May 2016 Newsletter
I've been looking back into the past so that I can give a detailed
history of "Alan's Blend" to www.coffeereview.com. They have asked
for samples of coffees designed for brewing, rather than for
espresso, from Australian roasters. I thought I'd take a chance and
submit my first blend, which was of course originally designed for
Back in 1985 I'd spent the first six months of the year cupping
coffees from every Melbourne roaster I could find (this was years
before I started to roast my own) and finally ending up with eight
single origin coffees. They were Brazil Santos, Colombian
Maragogype, Costa Rica SHB, Kenya AA, Ethiopian Harar, Nicaraguan
Maragogype, New Guinea Blue Mountain and SWP Colombian Decaff,
supplied by five different roasters. These were the best coffees I
could find, culled from a couple of hundred starting candidates.
Then I started drinking the individual coffees, one per day, so I
could write down my flavour descriptions of each one. After several
weeks I had a pretty clear idea of how each coffee tasted. I also
had ideas of how the flavours could be "improved". Very few single
origin coffees are perfect in all respects; intensity, flavour,
aroma, acidity, body and aftertaste vary so much between origins.
So I started blending coffees together, only 2 coffees at a time,
trying to discover what worked. Mostly I found what didn't work, but
I had a few successes. The foundations of my blend were Costa Rica
SHB and Nicaraguan Maragogype. The result was good but not great, it
needed more body and richer flavour, and adding Colombian Maragogype
to the mix proved to be the essential ingredient. I had a blend with
upfront sweet acidity, a rich middle palate coffee flavour and a
smooth, full bodied finish.
Initially the blend was just for me, basically my breakfast coffee,
but when my customers asked me which coffee I drank they wanted to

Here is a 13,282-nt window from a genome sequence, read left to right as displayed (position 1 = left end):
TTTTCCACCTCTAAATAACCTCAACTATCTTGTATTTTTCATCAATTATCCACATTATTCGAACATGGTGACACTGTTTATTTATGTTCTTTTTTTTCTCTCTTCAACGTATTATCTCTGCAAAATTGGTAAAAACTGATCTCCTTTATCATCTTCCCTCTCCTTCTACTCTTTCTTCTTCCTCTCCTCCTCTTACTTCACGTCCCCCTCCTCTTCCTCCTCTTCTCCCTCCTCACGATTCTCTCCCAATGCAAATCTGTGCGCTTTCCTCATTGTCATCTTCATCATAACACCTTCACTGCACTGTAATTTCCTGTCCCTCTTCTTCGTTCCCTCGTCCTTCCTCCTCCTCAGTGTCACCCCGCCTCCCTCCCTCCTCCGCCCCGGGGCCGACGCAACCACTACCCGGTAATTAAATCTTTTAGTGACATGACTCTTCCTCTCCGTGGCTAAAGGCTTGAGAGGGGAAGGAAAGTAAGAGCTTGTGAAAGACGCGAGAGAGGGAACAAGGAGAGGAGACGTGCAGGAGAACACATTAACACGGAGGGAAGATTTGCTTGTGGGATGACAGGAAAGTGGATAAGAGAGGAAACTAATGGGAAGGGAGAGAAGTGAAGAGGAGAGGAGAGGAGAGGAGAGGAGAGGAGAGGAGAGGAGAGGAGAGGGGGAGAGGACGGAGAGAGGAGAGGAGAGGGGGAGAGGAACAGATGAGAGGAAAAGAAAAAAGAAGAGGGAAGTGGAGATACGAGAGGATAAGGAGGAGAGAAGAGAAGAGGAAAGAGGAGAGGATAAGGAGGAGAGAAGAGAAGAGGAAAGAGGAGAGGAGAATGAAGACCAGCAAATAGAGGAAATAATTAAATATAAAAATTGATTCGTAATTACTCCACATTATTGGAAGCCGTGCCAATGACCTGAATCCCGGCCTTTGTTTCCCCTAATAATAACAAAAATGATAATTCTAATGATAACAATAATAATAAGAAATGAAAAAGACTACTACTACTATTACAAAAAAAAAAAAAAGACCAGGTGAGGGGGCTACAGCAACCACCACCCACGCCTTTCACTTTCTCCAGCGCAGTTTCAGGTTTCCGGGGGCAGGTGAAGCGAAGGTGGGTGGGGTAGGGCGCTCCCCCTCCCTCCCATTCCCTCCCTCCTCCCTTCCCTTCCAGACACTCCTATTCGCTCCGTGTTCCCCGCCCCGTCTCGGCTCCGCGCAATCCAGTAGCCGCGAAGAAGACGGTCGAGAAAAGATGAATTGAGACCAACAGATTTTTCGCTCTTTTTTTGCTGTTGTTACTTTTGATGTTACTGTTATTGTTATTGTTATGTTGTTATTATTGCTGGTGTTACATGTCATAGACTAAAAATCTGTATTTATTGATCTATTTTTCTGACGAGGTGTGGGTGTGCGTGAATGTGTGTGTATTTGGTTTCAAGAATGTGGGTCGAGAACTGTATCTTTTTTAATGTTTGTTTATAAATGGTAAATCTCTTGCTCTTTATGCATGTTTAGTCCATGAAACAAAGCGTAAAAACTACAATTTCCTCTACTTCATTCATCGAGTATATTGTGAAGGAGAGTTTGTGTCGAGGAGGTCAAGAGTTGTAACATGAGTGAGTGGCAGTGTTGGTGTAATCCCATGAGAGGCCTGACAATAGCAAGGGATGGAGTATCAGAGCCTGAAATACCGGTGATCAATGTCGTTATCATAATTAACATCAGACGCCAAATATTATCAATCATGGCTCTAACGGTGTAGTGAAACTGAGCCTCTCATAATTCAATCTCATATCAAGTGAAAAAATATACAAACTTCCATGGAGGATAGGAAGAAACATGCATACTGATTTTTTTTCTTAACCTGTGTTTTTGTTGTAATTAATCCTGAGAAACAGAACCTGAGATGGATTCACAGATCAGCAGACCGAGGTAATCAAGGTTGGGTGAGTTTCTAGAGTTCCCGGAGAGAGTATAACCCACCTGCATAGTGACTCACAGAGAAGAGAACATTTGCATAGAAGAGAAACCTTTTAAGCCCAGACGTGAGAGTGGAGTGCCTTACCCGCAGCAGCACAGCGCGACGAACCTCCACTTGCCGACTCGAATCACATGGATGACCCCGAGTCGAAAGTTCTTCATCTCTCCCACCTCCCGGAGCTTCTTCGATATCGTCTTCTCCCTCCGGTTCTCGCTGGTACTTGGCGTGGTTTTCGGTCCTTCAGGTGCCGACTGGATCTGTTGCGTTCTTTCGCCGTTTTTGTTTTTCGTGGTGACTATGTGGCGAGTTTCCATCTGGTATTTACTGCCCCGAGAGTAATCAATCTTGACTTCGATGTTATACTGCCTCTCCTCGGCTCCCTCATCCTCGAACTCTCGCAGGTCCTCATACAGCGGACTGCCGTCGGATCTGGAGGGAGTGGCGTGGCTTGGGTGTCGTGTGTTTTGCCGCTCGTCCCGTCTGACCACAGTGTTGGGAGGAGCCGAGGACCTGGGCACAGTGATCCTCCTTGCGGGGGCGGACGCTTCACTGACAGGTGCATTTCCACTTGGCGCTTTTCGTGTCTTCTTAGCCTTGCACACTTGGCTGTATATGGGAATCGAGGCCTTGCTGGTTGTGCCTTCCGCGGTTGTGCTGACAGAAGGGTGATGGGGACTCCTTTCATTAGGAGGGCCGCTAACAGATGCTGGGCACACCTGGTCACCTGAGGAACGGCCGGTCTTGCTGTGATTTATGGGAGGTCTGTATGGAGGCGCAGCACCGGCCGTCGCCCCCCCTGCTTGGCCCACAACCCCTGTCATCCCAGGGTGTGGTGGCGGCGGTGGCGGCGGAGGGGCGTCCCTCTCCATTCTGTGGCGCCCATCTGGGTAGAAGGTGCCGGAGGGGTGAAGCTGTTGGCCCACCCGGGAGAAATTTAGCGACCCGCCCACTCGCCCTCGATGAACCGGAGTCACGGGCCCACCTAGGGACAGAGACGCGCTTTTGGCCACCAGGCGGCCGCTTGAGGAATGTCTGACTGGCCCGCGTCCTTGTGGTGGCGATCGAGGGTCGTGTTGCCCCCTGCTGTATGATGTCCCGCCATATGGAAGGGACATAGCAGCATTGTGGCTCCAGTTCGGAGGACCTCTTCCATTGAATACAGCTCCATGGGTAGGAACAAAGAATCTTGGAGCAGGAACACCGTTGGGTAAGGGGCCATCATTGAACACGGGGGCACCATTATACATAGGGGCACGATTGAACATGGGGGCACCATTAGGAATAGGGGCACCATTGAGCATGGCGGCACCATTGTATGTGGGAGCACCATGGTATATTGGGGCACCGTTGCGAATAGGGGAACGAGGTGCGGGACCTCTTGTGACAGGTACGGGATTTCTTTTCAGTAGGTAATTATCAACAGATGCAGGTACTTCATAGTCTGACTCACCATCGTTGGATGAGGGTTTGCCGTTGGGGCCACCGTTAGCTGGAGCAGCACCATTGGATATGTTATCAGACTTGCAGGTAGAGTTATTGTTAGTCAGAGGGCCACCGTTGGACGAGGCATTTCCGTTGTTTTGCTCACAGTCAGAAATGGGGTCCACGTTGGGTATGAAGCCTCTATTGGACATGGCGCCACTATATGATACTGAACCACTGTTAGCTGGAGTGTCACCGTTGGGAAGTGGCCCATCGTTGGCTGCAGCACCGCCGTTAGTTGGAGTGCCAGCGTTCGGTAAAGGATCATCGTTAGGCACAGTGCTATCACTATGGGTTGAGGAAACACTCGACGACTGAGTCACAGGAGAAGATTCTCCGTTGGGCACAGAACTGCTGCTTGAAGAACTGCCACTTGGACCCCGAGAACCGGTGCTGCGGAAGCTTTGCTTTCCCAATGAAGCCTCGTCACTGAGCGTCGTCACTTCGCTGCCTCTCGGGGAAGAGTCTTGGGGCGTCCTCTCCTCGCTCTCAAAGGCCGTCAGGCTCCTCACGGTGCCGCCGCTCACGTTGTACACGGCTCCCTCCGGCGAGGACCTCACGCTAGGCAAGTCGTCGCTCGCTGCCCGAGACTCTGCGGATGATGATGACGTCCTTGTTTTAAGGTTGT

try it too. In a fairly short time "Alan's Blend" became our top
selling coffee, and it still is. Of course, there have been tweaks
to the recipe over the years but the basic structure remained
constant until 2015.
Last year we faced a disaster. The Maragogype varietal is both low
yielding and prone to disease. The low yields have made it expensive
and hard to source, but coffee leaf rust was a deathblow, and we
could not get either bean at any price. Fortunately the extra 30
years of cupping and blending experience paid off, and I was able to
recreate the blend using different beans from the same origins. We
haven't received any offers of Maragogypes this year either, so it
appears that farmers have simply abandoned the varietal and
replanted hardier Arabica types.
There will be a few other changes to our coffees as this year's new
crops arrive. Current crop Café de Cuba has replaced Cuba
Caracolillo, and we have a new organic coffee to replace Organic
Timor Maubesse, which again is not available this year.
Organic Ethiopian Yirgacheffe
This is a smooth, creamy coffee with mild front palate acidity,
medium body and a fruit and chocolate finish. It also ticks all the
boxes, being both organic and fair trade approved. It's not a
"special" because we should have it for the next year.
We've still got a little bit of green Timor left, but I'd expect the
Yirgacheffe to take its place on the list by next month at the
Until next month